Modeling strategic complexity in a collusive multi-market duopoly game
The neoclassical theory of the firm treats the firm as a black box. No consideration is given to the effort required to plan, organizing, or execute the firm's activity. However, the decision making process in an organization is complex and costly. This essay examines how the collusive behavior of Cournot duopolists is affected when the complexity of executing a repeated game strategy matters. I model complexity by the size of the smallest automaton required to execute the firm's strategy. Collusion is a complex endeavor since firms must devote computational resources to punishing cheaters. It is assumed that firms occasionally cheat. Consequently, the punishment mechanism affects the payoffs. It is shown that strategies using harsh unrelenting punishments are generally simpler but earn lower payoffs than strategies whose punishment duration is finite. In the first part of the essay, complexity is exogenously constrained. It is shown that the collusive profit is positively correlated with the complexity constraint. If firms compete in two markets and complexity in the first market rises substantially slower then the second market, firms will strategically sacrifice profits in the second market and will concentrate its computational resources on the first market. Finally, if duopolists are unable to collude in a single market, entry into a second market may facilitates collusion in the original market by providing another venue for punishment. In the later part of the essay firms endogenously select the optimal level of complexity. It is shown that if the per unit cost of complexity rises, collusion falls. However, if the per unit cost differs between firms the low cost firm may surrender market share to induce the high cost firm to choose a higher level of complexity. If firms compete in multiple markets, it is shown that under certain conditions a firm may strategically, choose not to enter a profitable market in order to focus on collusion in a single market. Finally, I examine the optimal organizational structure of the firm when a firm can process information with a team of automata.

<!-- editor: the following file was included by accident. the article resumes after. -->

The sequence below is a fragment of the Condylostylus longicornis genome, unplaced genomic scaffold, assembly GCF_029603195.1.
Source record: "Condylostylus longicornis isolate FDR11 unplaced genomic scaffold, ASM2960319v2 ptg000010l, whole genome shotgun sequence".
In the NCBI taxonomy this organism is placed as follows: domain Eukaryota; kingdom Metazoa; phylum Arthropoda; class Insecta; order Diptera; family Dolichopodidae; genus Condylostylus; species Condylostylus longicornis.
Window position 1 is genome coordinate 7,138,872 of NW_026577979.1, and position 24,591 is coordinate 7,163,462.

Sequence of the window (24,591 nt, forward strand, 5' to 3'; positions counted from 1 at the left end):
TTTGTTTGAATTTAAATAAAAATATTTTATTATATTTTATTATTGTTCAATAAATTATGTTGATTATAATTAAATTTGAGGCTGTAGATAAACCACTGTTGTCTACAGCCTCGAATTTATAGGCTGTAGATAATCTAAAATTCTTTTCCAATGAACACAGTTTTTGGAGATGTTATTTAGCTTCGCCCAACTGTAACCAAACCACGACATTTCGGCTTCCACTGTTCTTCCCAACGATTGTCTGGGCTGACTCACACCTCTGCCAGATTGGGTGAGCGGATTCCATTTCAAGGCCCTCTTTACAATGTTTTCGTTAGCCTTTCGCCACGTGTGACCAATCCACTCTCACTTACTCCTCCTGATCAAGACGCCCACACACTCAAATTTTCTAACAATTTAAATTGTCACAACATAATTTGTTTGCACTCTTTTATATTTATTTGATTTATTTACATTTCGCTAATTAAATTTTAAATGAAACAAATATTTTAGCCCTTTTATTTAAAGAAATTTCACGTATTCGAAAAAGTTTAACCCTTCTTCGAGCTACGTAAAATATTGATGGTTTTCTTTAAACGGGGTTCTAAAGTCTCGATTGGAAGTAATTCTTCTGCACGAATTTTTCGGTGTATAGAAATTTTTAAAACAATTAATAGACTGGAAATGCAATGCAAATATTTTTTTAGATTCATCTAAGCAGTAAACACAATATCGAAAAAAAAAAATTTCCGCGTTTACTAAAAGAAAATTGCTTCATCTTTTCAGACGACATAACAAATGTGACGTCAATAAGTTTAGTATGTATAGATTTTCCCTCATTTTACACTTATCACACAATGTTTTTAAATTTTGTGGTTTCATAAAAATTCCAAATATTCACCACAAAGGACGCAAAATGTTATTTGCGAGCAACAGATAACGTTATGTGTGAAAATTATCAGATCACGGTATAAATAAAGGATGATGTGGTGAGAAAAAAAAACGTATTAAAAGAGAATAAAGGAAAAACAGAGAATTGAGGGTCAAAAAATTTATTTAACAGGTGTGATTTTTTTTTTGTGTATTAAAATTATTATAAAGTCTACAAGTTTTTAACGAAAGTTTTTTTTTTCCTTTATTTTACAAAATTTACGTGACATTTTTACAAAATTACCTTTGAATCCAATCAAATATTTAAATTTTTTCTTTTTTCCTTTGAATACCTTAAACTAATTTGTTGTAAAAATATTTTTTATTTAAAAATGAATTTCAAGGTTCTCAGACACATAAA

|Year of publication:||
|Authors:||Humphreys, Ronald Scott|
Wayne State University
|Type of publication:||Other|
ETD Collection for Wayne State University
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